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Wild Boar

  • Wild Boar

    Wild boar are numerous in Tuscany, and the best time and place to see them is at night near cultivated land. Boar love to feed on grapes in the vineyards. They are hunted between November and January, and boar meat is so popular that one dish - Pappardelle Cinghiale - is known as Tuscany's national dish.

    The Tuscan wild boar – or 'cinghiale' – has the dubious double honour of being a local emblem and a local delicacy. It enjoys a measure of protection, particularly in the densely forested slopes of the Maremma and in other regional parks, but the snuffling and foraging which usefully aerates the woodland floor is less welcome in village gardens - or in Tuscany's famous vineyards. Tempted down from the hills by the scent of ripening grapes, wild boar can rip through rows of vines in minutes, causing damage counted in the millions.

    Given the animal's reputation as a pest, few locals argue with the need for population control. The hunting season – between mid-September and late-January – remains part of the rural year, particularly for the older generation, and provides a prime ingredient for rich and sustaining recipes. When simmered, the lean meat lends a subtly gamey flavour to the sauce for pappardelle cinghiale: the closest thing Tuscany has to a national dish. Savouring it on a winter's day with a fine wine may demonstrate why many in the countryside are reluctant to abandon their tradition.

    Fortunately, Tuscany's visitors tend to take a gentler interest in these creatures. Your best chance of spotting a wild boar is when driving along a winding country road at dusk. Look for a blackish-grey back, with a slight bristly ridge, hidden in the undergrowth; if the boar ventures out, you'll notice the distinctive, wedge-like silhouette, the animal's long snout and its surprisingly dainty trot. The young are more or less as Walt Disney would have drawn them: cute piglets with pale stripes running through their chocolate-brown fur. Be aware that their mothers may attack if they feel their family is threatened; however, this is probably the only time that you have anything to fear.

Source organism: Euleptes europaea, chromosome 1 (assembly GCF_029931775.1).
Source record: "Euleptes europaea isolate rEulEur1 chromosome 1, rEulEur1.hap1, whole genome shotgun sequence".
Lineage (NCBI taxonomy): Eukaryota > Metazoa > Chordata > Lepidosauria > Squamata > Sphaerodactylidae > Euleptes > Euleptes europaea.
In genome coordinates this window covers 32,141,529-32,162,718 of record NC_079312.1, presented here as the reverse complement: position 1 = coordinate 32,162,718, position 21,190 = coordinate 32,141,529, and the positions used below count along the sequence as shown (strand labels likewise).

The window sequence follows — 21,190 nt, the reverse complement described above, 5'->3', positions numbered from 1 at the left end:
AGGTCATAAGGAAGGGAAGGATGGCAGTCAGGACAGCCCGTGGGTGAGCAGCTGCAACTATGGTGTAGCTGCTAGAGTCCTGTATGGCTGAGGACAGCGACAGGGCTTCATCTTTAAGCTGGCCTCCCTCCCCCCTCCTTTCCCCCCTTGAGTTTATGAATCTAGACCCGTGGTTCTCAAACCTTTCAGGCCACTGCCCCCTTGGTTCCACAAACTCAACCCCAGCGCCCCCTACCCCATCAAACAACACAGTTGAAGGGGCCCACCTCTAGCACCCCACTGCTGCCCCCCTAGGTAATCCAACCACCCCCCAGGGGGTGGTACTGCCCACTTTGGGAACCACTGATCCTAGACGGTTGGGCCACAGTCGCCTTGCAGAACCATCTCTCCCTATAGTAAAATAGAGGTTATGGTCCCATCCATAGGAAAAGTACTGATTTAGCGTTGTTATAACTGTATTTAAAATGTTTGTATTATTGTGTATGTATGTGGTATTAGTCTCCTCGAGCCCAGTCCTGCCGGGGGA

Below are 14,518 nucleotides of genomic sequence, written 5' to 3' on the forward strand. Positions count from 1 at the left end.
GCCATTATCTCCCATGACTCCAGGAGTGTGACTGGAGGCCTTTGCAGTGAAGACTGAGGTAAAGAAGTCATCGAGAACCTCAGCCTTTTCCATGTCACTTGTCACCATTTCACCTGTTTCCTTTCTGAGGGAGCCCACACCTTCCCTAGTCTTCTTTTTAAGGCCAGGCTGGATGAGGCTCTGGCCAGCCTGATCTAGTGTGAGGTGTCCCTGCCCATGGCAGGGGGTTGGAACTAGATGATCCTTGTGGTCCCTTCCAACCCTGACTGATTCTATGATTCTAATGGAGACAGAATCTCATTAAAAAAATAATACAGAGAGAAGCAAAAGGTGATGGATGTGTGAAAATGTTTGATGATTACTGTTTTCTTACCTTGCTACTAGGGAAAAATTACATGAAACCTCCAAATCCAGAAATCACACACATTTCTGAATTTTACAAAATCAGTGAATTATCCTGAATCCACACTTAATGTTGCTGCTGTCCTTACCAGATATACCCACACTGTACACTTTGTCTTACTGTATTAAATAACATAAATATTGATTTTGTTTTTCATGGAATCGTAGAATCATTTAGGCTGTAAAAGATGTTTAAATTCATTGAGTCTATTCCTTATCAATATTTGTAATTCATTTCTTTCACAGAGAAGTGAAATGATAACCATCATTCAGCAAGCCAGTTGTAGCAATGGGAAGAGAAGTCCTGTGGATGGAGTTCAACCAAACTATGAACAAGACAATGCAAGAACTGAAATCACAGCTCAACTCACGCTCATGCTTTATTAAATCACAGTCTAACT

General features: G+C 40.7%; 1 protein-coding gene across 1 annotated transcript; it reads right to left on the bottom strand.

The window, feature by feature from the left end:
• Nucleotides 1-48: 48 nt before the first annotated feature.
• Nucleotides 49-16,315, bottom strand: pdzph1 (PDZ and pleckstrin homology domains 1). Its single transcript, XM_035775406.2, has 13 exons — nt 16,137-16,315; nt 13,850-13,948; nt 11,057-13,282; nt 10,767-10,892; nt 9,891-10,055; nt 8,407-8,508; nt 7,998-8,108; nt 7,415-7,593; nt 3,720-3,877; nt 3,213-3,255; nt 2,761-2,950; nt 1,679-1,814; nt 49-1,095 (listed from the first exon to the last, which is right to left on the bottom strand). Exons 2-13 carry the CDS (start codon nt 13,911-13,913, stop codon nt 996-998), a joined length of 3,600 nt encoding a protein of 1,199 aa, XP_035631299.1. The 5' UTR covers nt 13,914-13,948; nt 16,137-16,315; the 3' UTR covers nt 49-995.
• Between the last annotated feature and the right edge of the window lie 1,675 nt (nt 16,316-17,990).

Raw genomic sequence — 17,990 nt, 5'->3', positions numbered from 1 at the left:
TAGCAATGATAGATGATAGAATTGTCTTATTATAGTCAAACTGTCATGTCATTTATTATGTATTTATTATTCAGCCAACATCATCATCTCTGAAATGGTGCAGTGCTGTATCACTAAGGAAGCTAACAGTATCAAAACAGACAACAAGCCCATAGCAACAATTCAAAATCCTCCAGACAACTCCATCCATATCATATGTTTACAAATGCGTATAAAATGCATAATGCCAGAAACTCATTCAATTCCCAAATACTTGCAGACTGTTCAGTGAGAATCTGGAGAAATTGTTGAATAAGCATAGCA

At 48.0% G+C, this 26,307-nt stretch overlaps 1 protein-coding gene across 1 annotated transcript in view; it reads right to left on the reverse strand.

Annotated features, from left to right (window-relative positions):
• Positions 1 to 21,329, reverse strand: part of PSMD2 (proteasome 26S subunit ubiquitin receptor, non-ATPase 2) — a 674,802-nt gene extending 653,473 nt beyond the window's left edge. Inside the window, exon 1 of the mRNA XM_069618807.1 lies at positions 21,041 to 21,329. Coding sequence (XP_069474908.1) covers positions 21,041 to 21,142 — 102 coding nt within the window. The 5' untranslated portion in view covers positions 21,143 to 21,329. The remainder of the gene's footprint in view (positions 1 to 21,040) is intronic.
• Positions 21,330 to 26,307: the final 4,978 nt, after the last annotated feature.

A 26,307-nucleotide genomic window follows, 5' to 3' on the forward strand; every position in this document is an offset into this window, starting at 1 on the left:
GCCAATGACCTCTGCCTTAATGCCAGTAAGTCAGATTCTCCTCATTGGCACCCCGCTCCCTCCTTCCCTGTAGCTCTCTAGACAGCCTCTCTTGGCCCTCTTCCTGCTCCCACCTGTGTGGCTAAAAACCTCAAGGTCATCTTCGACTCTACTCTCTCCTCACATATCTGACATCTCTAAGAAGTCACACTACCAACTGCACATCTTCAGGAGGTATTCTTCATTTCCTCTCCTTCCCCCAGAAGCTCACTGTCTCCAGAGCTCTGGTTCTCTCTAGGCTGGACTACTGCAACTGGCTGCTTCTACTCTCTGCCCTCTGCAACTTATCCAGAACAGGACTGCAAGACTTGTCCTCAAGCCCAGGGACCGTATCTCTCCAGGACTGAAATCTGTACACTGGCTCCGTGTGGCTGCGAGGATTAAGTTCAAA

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Badia a Passignano Visit and Chianti Tasting Experience

Tucked into the enchanting hills of Chianti is an ancient Benedictine Abbey, la Badia a Passignano. Surrounded by a sacred and spiritual atmosphere, the abbey reflects the presence of Florence and the strong influence of the Medici, who summoned famous artists to decorate the complex. The monks residing at the abbey promoted scientific research through vine growing, which is still one of the main activities in Chianti. A tour of the abbey is followed (or preceded in the case of afternoon visits) by a visit to a winery for a wine tasting.

from 58,81 US Dollar

Private Tour: Siena, Monteriggioni, San Gimignano and Castellina from Florence

Enjoy a day exploring the landscapes and artistic small towns that Tuscany can offer. In this full-day tour with a private English-speaking driver, you will be able to visit Siena, Monteriggioni, San Gimignano and Castellina in Chianti. Pick up and drop off will be at your accommodation in Florence.

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Palazzo Davanzati Private Tour

A tour of one hour discovery of life of the wealthy Florentine families in the Middle Ages and the Renaissance. It is a way back to experience the traditions of ancient merchants, the echoes of home life and marriage taking place in a noble Gothic house.

from 21,08 US Dollar

Full-Day Tour of Pisa and Lucca from San Gimignano

Explore the historic cities of Lucca and Pisa on this 13-hour tour from San Gimignano. Discover some of the most beautiful Renaissance architecture in Tuscany. Marvel at the monuments in Piazza dei Miracoli, such as the stunning Duomo and more.

from 64,36 US Dollar
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